Borrowing Prayers from John Baillie

John Baillie was a professor of divinity at Edinburgh University in Scotland from 1934-1956 and wrote over 15 books on theology. I bought one at a garage sale for 50 cents. It has changed my life.

Unlike his other deeply intellectual volumes, this little book is plain and simple. It’s called “A Diary of Private Prayer”. I’ve always liked reading other people’s diaries. Getting in on someone’s private thoughts might seem nosey, and I guess it is. However, being allowed into a godly man’s private prayer closet feels like hushed and holy ground. It’s a real privilege.

For thirty-one days, Professor Baillie wrote a prayer for each morning and each evening. They sound like prayers you could imagine your grandfather saying, with all the “thees” and “thou arts”, “dosts” and “hasts”. People don’t talk like that anymore, but there is something beautiful about the language that seems sacred and hallowed. I admit, those ancient words trip me up occasionally and I find myself interpreting them to my 21st century mind. Even then, these prayers ring true and touch a deep place somewhere in me. I couldn’t in a million years come up with prayers like this on my own, but I sure like to pray like this sometimes. So I borrow John’s prayers when I need to inject some oomph into my paltry parlance. For instance:

“First Day, Morning – Eternal Father of my soul, let my first thought today be of Thee, let my first impulse be to worship Thee, let my first speech be Thy name, let my first action be to kneel before Thee in prayer…  Let me not, when this morning prayer is said, think my worship ended and spend the day in forgetfulness of Thee. Rather from these moments of quietness let light go forth, and joy, and power, that will remain with me through all the hours of the day…”

Translation: “Dear Lord, this morning let the first thought that enters my mind be of You, let my first impulse propel me to worship You, let the first word out of my mouth be Your Name, let my first act be to get on my knees in prayer. And when I walk away from this quiet time, don’t let me get away with thinking I’m done worshiping and forget You the rest of the day. Instead, let these quiet moments infuse light and joy and power into every hour ahead of me.”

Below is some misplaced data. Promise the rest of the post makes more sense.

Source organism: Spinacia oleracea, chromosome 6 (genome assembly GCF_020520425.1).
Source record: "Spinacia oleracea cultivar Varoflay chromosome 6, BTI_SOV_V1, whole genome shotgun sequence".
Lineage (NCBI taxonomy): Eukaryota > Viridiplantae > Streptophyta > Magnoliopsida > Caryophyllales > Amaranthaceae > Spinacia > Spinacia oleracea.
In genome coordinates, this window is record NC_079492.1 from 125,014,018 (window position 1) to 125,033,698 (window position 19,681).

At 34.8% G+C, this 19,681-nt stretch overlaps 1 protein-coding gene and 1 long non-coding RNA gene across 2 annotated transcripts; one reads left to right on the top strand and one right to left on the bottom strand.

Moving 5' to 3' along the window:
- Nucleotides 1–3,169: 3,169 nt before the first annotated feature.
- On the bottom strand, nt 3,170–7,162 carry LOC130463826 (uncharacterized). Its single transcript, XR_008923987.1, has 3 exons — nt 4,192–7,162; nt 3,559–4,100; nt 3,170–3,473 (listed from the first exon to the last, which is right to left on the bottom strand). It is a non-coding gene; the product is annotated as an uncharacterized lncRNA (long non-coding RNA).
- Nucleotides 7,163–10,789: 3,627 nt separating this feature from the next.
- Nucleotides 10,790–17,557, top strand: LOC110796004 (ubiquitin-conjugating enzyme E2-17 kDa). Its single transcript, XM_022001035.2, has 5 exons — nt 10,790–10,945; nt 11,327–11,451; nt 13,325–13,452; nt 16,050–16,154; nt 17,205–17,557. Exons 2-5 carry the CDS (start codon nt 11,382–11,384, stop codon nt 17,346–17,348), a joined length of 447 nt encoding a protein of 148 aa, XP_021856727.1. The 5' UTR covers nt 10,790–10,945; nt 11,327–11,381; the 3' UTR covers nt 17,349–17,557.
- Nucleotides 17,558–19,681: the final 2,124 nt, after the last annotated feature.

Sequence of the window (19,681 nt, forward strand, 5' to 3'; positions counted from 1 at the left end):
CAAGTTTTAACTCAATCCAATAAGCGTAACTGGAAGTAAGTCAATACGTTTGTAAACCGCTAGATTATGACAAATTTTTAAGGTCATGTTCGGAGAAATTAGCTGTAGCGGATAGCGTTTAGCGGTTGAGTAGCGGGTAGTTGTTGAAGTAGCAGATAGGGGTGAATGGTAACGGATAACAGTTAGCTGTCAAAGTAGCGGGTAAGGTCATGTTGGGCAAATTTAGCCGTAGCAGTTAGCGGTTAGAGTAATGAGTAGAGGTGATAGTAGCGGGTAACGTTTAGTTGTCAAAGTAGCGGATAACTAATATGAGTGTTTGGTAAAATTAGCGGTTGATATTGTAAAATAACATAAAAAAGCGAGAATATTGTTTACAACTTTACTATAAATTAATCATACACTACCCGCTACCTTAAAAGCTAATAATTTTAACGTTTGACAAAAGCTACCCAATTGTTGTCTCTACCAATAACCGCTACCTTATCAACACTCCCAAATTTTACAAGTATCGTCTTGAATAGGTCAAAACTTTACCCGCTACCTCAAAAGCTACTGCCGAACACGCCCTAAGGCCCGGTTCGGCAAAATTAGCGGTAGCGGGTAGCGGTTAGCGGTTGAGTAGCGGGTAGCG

Amen, brother John. Thanks for lending me your prayers.

7 thoughts on “Borrowing Prayers from John Baillie

  1. As you did – i found this little 1949 printing of “Diary of Private Prayer” by John Baillie second hand and sincerely feel blessed to have it…these daily prayers quickly took root and have proven very powerful in my life since…

    • Thanks for your comment and for reading! I love the old hardcover version. I gave paperbacks to my friends for Christmas, but there’s nothing like the feel of the original, yellow pages and all. Glad to meet another Baillie fan and kindred spirit!

  2. I LOVE that book…found my first hardcover at the Salvation Army…it had been given as a gift to someone in 1974….I have bought a couple other copies and given them away. I have informed the hubs that if we ever get another dog….its name will be Baillie.

    • We had to put our dog to sleep this spring and have decided to have no more pets. Maybe I can talk one of our kids into naming a grandchild Baillie! We have such similar tastes in books!!

  3. Pingback: New Year’s Prayer | a small drop of ink

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